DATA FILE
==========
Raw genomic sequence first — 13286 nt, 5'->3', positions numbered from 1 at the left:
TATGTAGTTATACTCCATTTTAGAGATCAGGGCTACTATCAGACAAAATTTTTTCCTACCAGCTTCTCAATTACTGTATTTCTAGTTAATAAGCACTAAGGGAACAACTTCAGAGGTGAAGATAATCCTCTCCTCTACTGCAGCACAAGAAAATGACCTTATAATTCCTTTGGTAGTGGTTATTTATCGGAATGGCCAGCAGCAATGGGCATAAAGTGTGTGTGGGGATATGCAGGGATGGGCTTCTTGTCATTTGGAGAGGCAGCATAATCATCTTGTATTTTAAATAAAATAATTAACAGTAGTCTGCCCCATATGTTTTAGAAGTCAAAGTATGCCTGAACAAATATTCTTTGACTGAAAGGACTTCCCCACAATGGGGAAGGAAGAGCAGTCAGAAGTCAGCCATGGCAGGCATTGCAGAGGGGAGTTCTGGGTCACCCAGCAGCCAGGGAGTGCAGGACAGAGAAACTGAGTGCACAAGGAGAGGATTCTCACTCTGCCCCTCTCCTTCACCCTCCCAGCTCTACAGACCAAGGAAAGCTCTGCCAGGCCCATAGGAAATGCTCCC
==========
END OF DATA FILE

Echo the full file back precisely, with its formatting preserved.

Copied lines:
Raw genomic sequence first — 13286 nt, 5'->3', positions numbered from 1 at the left:
TATGTAGTTATACTCCATTTTAGAGATCAGGGCTACTATCAGACAAAATTTTTTCCTACCAGCTTCTCAATTACTGTATTTCTAGTTAATAAGCACTAAGGGAACAACTTCAGAGGTGAAGATAATCCTCTCCTCTACTGCAGCACAAGAAAATGACCTTATAATTCCTTTGGTAGTGGTTATTTATCGGAATGGCCAGCAGCAATGGGCATAAAGTGTGTGTGGGGATATGCAGGGATGGGCTTCTTGTCATTTGGAGAGGCAGCATAATCATCTTGTATTTTAAATAAAATAATTAACAGTAGTCTGCCCCATATGTTTTAGAAGTCAAAGTATGCCTGAACAAATATTCTTTGACTGAAAGGACTTCCCCACAATGGGGAAGGAAGAGCAGTCAGAAGTCAGCCATGGCAGGCATTGCAGAGGGGAGTTCTGGGTCACCCAGCAGCCAGGGAGTGCAGGACAGAGAAACTGAGTGCACAAGGAGAGGATTCTCACTCTGCCCCTCTCCTTCACCCTCCCAGCTCTACAGACCAAGGAAAGCTCTGCCAGGCCCATAGGAAATGCTCCC